It required 27 pitches to navigate that inning, with a lead-off walk reaching second on a wild pitch. Billy McKinney, the lone baserunner, never advanced from. The O’s were up, 5-0, with the middle of the order due up. You wanna yank the starter there, with three relievers available, great.
Hess required a mere 11 pitches to dominate the Jays in the fifth inning on a weak pop and two strikeouts. He’s now in line for the win. You wanna pull him then? Okay, I get it. Don’t want to run up the pitch count. It’s early in the year. Big picture. Still only half-way, roughly, to a no-no, anyway, and even if the pen blows the game, you’re supposed to be the worst team in baseball anyway.
Sixth inning: 13 pitches, never goes full count on anyone, turns the order over on a pop fly, swinging strikeout and a liner to Chris Davis. It’s the first hard hit ball of the night, by any measure. You take the kid out here, I’m certainly playing it all out in my mind, and fast-forwarding in my head to the post-game press conference, but he’s at 75 pitches, and the lead has now been extended to 6-0.
Would I have loved it? Nah. I can’t lie. But I wouldn’t be writing a column about it, either. Go talk to Hess in the dugout – or back to the clubhouse if you prefer– and handle the business there. But if it’s all about pitch count, end it there. Why let him get any closer to history?
Instead, Hess comes out to start the seventh, battles Brandon Drury for eight pitches, gets a line-out to short, and here comes Hyde. “I let him go as far as I could possibly let him go,” Hyde told Gary Thorne in the post-game show on MASN. “… It was just the right thing, long term, obviously, for him, for his health, for the ball club.”
I believe Hyde is being sincere with this, and you could tell how his stomach was turning over this decision, but then, again, why start the seventh? And at this point, why not let Hess at least finish the inning and end it on something of his own terms? If he surrenders a hit, the Rule V arm is already loose (and ready to implode). If Hess gets through that inning, talk to him in the dugout before the eighth.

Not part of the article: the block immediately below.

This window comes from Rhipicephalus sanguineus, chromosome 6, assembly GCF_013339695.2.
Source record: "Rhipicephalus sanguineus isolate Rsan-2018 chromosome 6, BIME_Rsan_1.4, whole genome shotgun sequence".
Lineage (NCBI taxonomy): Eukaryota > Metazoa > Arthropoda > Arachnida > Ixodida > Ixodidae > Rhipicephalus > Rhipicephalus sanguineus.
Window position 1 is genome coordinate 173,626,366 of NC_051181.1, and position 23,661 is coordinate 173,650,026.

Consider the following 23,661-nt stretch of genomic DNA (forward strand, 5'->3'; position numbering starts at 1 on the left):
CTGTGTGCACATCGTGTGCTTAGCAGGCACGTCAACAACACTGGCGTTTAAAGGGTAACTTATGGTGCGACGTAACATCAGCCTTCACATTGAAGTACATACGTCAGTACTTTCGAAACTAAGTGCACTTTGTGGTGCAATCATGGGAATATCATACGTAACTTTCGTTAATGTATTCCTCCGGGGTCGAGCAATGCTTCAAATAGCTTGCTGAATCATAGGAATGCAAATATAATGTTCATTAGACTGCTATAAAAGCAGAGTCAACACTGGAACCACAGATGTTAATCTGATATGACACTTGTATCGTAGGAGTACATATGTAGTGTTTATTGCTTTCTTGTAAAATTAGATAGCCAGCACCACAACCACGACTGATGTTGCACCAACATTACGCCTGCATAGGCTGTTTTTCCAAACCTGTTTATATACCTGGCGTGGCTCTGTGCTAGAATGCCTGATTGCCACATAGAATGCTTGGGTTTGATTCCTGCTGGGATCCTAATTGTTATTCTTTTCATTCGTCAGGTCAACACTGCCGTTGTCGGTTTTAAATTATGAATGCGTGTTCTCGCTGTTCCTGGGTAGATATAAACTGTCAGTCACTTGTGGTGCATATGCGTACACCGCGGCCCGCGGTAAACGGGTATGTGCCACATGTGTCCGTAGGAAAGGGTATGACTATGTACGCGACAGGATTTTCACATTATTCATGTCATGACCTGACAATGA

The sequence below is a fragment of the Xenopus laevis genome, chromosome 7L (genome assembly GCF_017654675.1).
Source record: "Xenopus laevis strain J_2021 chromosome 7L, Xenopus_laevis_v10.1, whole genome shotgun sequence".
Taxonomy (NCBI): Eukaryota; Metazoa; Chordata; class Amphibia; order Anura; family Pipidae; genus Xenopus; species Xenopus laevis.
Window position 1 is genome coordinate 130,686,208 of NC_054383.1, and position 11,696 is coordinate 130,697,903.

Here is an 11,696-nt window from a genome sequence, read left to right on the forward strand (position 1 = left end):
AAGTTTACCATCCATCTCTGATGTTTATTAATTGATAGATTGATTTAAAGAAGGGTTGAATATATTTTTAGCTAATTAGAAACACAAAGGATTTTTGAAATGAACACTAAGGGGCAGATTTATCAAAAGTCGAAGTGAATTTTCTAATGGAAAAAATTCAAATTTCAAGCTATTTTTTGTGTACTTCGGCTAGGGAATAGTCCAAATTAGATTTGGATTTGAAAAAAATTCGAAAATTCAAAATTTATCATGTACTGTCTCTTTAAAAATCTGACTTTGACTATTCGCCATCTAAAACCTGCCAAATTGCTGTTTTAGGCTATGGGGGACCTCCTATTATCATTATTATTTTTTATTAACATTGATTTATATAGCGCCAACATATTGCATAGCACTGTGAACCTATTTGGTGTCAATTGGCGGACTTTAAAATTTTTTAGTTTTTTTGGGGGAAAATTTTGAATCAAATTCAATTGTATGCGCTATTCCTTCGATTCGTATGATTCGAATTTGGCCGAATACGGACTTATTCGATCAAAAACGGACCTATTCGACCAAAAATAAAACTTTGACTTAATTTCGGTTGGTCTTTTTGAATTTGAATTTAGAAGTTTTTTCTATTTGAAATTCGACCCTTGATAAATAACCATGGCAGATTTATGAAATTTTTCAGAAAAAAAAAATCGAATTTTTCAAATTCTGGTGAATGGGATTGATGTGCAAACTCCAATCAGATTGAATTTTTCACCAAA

If he was already at 100 pitches that’s one thing … but now at 82 I’m supposed to believe his arm will fall off with one more pitch? With off days and inevitable rain outs to come, and that Norfolk shuttle primed to exploit if Hess needs additional rest, now at pitch 83 there is suddenly imminent irreparable damage ahead? I’m old enough to remember Mychal Givens – probably the biggest trade chip left in the organization – getting stretched perhaps beyond the limit just this weekend in Yankee Stadium – pitching two days in a row and throwing 49 pitches in miserable conditions Sunday. It’s April for him too, but one day later now Hess’s arm is going to fall off if he tries to complete the seventh inning?
The last 10 batters Hess faced since issuing his only walk (in reverse order): Liner to infield, liner to infield, strikeout (swinging), popup, strikeout (looking), strikeout (looking), popup, strikeout (looking), strikeout (swinging), strikeout (swinging). The next three batters due up – Justin Smoak, Randal Grichuk and Rowdy Tellez, were a combined 0-for-6 with three strikeouts, two weak pops and a flyball.
If there had been any sign of distress, go get him. Any laboring or falling off in his delivery or walking guys, okay. But the last seven outs required a total of 32 pitches. At the very least, that seventh inning belonged to Hess. Imagine what went through his mind, dreaming about something like this from the moment he learned to throw a baseball, being at the very pinnacle despite the unenviable position he was put in, and now with MLB Network breaking into show every pitch it’s taken away to preserve him for later in a rebuilding season?
He will never utter a bad word about the situation, even under his breath. But just go back to the video clip when he was told his night is over. It says it all.
Having watched Hess pitch with regularity since first seeing him at Frederick in 2015, he is an easy guy to root for. He is a tremendous young man who has earned his way up each wrung of the minors with no fanfare. Imagine what him tossing a no hitter would have meant to every other non-top-30 prospect in the system? What could that have done for his confidence?
Part of the joy – and, more to the point in rebuilding campaigns, reward – of following every pitch of a 162-game season is the unexpected twists and turns. This will be a long and bleak season. We get it. That’s what we’re signing up for. So when a unicorn like this pops up, you tend to want to see it live as long as it can and, well, simply be entertained.
With my daughter next to me on the couch and my son in the rocking chair nearby and the excitement building in a season of zero expectations and the kids getting into it, I didn’t want to see it end that way. Honestly, if I was home alone I’d probably feel much the same way. Perhaps, I’m being selfish. Or maybe we deserved better, too?